What Michelin Restaurants Can Teach Experience Professionals
Every experience-focused professional should eat at a 3-Michelin star restaurant at least once in their life. At first I didn't get it. I had just started dating a girl (who has since become my wife) and she spoke about her love of fine dining. To me, fine dining just meant a long, uptight experience where mucky-mucks spent exorbitant amounts of money for food that probably wouldn't even fill me up. I was fervently against the idea of spending an evening in that kind of a setting. Then she said to me "please, this is my Super Bowl." That really got me. My football team the Seahawks were on a legit playoff run, and I figured that if I went with her to her 'dinner' I could negotiate a similar arrangement to go to a real Super Bowl.
Now in retrospect, I can appreciate her usage of the Super Bowl metaphor. Just like the Super Bowl, 3-michelin star restaurants have reached the top level of their profession, in both examples, the world's elite are putting on a performance that can only be described as world-class. Also, like the Super Bowl, 3-star Michelin restaurants are a once in a lifetime opportunity. Restaurants are volatile, very few can maintain an elite level for several years in a row, and the menus are constantly changing so eating at a 3-star Michelin restaurant is truly a unique and fleeting experience.
For those that don't know the history of Michelin stars, it started in 1900 when Michelin (yes, the tire company) decided to build a guide for French travelers to know where local amenities such as restaurants and mechanics were available. They called it the Michelin Guide and its purpose to recommend local amenities remains intact today.
Michelin rates restaurants on a 3-star scale. Michelin defines the stars as follows:
: one-star rating as ‘a very good restaurant in its category,’
: two stars as ‘excellent cuisine, worth a detour,’
:three stars as ‘exceptional cuisine, worth a special journey’.
Needless to say, we went on that dinner. The experience left me speechless. As an experience designer, I couldn't believe this had not been on my radar. Quite simply put, fine dining restaurants have perfected the art of thoughtful experiences. The only commercial experiences I know of in this caliber would be Disney theme parks and luxury hotels. Since then we've been to over 30 Michelin star restaurants all across the globe. My wife goes for the food, I go for the experience, but we love it the same. Over that time, I've taken notes on what makes the great ones standout; here are a few of those anecdotes:
1. Know Your Customer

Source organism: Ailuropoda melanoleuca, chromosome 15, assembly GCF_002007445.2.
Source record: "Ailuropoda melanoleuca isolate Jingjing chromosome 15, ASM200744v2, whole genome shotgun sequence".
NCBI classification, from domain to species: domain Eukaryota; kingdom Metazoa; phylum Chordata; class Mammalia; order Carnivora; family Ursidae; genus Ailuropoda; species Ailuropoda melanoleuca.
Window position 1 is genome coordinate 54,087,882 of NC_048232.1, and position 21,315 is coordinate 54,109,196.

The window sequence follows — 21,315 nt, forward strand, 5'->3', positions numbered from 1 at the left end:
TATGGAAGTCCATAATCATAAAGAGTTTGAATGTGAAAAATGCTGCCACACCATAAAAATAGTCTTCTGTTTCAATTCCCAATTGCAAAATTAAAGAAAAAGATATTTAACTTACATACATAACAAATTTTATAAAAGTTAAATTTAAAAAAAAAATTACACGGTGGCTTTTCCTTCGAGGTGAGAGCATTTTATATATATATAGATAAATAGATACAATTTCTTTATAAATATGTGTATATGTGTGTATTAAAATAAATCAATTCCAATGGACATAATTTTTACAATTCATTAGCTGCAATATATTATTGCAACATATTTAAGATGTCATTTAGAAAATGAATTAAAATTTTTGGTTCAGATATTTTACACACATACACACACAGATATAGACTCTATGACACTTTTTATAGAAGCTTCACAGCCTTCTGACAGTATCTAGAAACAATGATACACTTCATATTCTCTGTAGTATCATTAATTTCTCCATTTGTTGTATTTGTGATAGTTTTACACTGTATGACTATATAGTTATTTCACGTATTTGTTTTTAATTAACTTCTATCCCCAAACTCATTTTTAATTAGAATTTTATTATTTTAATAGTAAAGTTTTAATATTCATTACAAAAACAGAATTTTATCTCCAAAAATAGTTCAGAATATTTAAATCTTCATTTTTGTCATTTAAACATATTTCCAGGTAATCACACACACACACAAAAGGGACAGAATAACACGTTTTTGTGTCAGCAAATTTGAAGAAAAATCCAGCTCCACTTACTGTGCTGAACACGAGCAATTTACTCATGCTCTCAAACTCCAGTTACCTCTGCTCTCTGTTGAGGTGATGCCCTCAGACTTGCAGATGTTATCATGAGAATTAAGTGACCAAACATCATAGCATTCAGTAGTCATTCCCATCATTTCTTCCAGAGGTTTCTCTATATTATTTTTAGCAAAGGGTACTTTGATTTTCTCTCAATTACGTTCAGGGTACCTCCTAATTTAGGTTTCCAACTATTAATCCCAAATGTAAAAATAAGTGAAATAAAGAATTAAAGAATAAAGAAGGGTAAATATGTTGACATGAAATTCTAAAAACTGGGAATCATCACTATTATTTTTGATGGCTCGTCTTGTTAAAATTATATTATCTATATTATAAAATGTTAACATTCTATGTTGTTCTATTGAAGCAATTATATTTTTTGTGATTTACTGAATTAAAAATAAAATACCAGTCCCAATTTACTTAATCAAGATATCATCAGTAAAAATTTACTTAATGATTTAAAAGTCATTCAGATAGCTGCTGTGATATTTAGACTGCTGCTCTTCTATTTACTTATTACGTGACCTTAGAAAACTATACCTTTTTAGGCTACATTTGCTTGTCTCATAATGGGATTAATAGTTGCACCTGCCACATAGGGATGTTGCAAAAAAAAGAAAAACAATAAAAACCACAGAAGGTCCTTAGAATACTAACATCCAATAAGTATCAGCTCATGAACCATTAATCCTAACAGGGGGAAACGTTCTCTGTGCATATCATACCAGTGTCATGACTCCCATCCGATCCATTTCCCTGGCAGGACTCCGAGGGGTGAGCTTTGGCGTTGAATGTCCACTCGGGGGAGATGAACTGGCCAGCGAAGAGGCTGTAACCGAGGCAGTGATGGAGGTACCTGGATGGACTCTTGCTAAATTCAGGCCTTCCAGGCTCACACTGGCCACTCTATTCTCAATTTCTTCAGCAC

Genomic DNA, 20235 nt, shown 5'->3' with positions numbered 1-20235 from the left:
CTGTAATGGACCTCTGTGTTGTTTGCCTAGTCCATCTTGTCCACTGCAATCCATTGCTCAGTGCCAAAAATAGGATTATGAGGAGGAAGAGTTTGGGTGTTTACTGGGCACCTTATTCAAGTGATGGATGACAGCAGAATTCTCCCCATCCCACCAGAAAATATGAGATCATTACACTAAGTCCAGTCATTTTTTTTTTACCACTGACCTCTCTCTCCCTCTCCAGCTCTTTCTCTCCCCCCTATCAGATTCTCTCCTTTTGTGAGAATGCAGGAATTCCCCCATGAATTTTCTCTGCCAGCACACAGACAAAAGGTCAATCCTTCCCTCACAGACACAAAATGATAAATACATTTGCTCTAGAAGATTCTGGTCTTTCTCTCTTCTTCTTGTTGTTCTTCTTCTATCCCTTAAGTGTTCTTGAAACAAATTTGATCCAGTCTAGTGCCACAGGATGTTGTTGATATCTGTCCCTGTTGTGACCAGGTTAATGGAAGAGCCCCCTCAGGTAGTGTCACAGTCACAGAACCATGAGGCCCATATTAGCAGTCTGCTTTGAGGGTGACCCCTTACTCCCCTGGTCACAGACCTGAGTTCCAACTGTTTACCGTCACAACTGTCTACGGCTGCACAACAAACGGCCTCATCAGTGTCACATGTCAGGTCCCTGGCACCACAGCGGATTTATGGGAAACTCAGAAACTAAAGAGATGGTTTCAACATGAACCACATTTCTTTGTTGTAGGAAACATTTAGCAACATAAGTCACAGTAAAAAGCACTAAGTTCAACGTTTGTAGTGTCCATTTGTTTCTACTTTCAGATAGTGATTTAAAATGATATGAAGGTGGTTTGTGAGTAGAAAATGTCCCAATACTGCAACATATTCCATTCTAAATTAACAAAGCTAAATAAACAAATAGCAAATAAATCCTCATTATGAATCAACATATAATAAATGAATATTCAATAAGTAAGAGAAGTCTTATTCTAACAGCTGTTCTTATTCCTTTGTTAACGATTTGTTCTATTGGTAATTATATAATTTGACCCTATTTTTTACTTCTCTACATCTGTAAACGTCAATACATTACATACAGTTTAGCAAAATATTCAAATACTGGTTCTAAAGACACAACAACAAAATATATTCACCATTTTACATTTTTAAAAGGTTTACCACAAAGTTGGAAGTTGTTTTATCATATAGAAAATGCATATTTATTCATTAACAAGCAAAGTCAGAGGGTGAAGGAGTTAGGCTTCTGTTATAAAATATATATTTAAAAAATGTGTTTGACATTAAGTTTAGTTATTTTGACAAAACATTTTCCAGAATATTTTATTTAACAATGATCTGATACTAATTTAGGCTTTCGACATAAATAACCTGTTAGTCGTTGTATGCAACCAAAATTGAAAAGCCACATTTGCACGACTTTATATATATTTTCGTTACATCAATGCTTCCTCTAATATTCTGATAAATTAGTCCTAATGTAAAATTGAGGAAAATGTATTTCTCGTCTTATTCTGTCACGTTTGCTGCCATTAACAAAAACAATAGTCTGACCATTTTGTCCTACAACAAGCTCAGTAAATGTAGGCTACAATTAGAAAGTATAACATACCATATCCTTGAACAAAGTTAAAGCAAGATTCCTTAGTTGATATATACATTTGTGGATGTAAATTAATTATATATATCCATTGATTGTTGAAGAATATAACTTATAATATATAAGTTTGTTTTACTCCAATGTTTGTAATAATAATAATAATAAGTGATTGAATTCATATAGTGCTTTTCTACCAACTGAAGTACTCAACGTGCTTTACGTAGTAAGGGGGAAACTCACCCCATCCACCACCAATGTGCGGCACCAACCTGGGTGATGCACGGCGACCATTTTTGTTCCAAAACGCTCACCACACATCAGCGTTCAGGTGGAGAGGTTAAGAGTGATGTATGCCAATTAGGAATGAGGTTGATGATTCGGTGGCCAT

Nobu, New York, NY (One Star)
This goes way beyond knowing your name when you walk in. Nobu keeps detailed notes on each customer, as well as favorite/unique dishes they typically order. When Jay-Z walks into Nobu his custom order of 50 Black-Cod Lettuce Wraps have already been assembled by the kitchen before he has even sat down.
2. Every Single Customer Deserves Your 'A' Game
Daniel, New York, NY (Two Star)
In the kitchen at Daniel you will find a photo wall of notable food critics. The entire staff commits these faces to memory and upon sighting they are trained to let it be known that the critic is in the house. The maître d' will ensure that they get a preferable seat, but the perks end there. While there is a special eye on the critic's experience, the staff does not do anything differently because they are already giving every single customer their perfect and full attention to detail.
3. Add Creativity to Traditional Experiences
yam'Tcha, Paris, FR (Two Star)
Extensive wine menus are synonymous with Michelin rated restaurants. At these restaurants you can find wines of all varietals from nearly every corner of the globe. Every sommelier's goal is to achieve that perfect pairing where the wine and food play off each other like a symphony. At yam'Tcha, they embrace their cantonese-french fusion and put a spin on the traditional wine pairing. In addition to wine, meals are optionally paired with a curated tea tasting. Wine and tea are more similar than you might think especially when it comes to their wide range of flavor notes they offer. In an authentic way, yam'Tcha innovated an age old tradition, leaving the customer with a new experience even for fine dining veterans.
4. Connection to the Product
Guido, Serralunga D'Alba, IT (Two Star)
Some bites are more special than others. Guido is a family owned restaurant whose deep Northern Italian roots can be tasted in every single bite. And while their menu is constantly changing, there is one dish that will always have a star role on the menu, the Agnolotti del Plin. Words won’t do it justice, but imagine little ravioli’s from heaven. The waitress will tell you of its history and how it’s been passed down from the family’s matriarch Lidia Alciati. Lidia’s sons Piero or Ugo will greet you at your table, and make sure you know you’re a welcome guest. You leave that meal feeling like you are a part of the family and with an appreciation for their family’s important role in food and food culture. The food can undoubtedly stand on its own, but you will want to come back because of the connections you’ve made to it.
5. The Product is Not Always What You Think It Is
Blue Hill at Stone Barns, (Two Star)